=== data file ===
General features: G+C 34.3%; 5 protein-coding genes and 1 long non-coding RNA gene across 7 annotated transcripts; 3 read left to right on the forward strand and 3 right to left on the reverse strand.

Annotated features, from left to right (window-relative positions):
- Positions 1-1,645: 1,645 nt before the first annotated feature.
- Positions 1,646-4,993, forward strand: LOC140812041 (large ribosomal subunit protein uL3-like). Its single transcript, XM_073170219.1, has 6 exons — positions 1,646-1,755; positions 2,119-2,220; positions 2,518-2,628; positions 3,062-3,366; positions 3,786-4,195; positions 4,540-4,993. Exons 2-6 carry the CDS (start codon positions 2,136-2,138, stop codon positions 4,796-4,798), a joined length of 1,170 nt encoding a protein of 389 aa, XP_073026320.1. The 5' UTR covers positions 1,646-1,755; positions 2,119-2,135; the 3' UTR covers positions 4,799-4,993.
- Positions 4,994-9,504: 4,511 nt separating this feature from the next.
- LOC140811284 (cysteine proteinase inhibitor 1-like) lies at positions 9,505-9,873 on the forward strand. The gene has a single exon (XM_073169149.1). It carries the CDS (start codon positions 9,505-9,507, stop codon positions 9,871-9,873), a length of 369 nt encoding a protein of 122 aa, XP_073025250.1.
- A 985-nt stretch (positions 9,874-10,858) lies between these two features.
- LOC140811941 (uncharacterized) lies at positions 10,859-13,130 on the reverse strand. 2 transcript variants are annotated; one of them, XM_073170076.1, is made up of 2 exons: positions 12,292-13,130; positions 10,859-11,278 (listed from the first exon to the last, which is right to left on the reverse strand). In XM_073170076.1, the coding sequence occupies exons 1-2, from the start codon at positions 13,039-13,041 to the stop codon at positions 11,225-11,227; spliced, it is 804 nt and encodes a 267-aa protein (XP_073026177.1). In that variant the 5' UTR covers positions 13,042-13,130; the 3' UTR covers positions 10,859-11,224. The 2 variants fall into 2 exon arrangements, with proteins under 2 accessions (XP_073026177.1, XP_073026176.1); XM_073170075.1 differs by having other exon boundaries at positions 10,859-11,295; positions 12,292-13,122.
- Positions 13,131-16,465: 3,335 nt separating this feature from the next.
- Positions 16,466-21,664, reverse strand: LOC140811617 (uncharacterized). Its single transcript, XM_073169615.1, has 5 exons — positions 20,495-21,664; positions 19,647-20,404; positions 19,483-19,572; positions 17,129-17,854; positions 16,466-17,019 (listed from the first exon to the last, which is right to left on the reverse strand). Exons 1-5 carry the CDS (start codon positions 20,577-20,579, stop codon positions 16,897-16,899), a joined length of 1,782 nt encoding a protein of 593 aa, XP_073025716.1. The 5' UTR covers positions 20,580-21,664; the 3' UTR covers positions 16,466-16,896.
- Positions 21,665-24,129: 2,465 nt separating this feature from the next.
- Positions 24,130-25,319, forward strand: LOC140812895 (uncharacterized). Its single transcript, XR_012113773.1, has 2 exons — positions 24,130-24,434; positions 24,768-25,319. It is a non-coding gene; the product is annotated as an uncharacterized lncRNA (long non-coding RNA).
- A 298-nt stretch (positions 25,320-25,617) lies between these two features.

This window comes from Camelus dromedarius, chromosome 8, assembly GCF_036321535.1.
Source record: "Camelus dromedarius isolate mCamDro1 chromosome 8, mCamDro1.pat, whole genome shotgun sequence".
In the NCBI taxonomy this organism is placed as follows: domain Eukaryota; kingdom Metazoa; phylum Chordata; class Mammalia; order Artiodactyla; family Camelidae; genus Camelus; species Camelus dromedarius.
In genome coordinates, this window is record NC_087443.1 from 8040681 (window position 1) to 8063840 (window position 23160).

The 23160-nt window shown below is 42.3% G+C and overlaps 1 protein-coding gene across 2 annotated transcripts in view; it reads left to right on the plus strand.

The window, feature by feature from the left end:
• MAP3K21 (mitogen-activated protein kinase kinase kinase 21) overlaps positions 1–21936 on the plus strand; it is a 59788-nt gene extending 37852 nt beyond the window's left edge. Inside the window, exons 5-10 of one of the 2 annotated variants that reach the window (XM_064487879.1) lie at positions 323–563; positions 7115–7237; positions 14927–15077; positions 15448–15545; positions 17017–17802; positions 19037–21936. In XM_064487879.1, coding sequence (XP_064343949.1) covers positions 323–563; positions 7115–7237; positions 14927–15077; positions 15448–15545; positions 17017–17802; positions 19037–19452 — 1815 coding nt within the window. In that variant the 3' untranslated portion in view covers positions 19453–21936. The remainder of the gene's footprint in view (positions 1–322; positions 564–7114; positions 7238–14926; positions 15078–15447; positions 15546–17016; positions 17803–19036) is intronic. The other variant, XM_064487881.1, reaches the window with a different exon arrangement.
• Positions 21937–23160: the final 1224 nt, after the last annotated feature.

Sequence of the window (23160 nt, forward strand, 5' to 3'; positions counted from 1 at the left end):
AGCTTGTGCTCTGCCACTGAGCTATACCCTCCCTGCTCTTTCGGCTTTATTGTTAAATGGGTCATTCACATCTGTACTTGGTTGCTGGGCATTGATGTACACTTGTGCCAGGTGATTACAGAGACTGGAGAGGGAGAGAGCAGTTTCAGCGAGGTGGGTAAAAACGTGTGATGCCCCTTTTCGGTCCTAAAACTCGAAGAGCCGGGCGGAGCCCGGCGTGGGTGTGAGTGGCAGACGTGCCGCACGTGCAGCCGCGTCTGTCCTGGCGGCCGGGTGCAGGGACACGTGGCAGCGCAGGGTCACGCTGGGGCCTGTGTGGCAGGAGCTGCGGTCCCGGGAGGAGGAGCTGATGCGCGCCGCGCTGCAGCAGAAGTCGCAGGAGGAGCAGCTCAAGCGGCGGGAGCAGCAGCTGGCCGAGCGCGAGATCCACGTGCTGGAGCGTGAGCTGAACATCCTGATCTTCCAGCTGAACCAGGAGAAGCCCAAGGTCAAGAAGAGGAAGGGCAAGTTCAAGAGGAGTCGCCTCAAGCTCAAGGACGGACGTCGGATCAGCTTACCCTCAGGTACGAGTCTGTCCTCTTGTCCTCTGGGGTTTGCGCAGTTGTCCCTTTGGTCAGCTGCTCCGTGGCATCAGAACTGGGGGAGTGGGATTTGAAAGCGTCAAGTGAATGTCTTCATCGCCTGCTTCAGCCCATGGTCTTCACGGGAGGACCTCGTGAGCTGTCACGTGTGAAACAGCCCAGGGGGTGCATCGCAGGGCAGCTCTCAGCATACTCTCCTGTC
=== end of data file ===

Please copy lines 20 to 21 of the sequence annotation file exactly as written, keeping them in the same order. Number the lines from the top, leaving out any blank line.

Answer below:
• MAP3K21 (mitogen-activated protein kinase kinase kinase 21) overlaps positions 1–21936 on the plus strand; it is a 59788-nt gene extending 37852 nt beyond the window's left edge. Inside the window, exons 5-10 of one of the 2 annotated variants that reach the window (XM_064487879.1) lie at positions 323–563; positions 7115–7237; positions 14927–15077; positions 15448–15545; positions 17017–17802; positions 19037–21936. In XM_064487879.1, coding sequence (XP_064343949.1) covers positions 323–563; positions 7115–7237; positions 14927–15077; positions 15448–15545; positions 17017–17802; positions 19037–19452 — 1815 coding nt within the window. In that variant the 3' untranslated portion in view covers positions 19453–21936. The remainder of the gene's footprint in view (positions 1–322; positions 564–7114; positions 7238–14926; positions 15078–15447; positions 15546–17016; positions 17803–19036) is intronic. The other variant, XM_064487881.1, reaches the window with a different exon arrangement.
• Positions 21937–23160: the final 1224 nt, after the last annotated feature.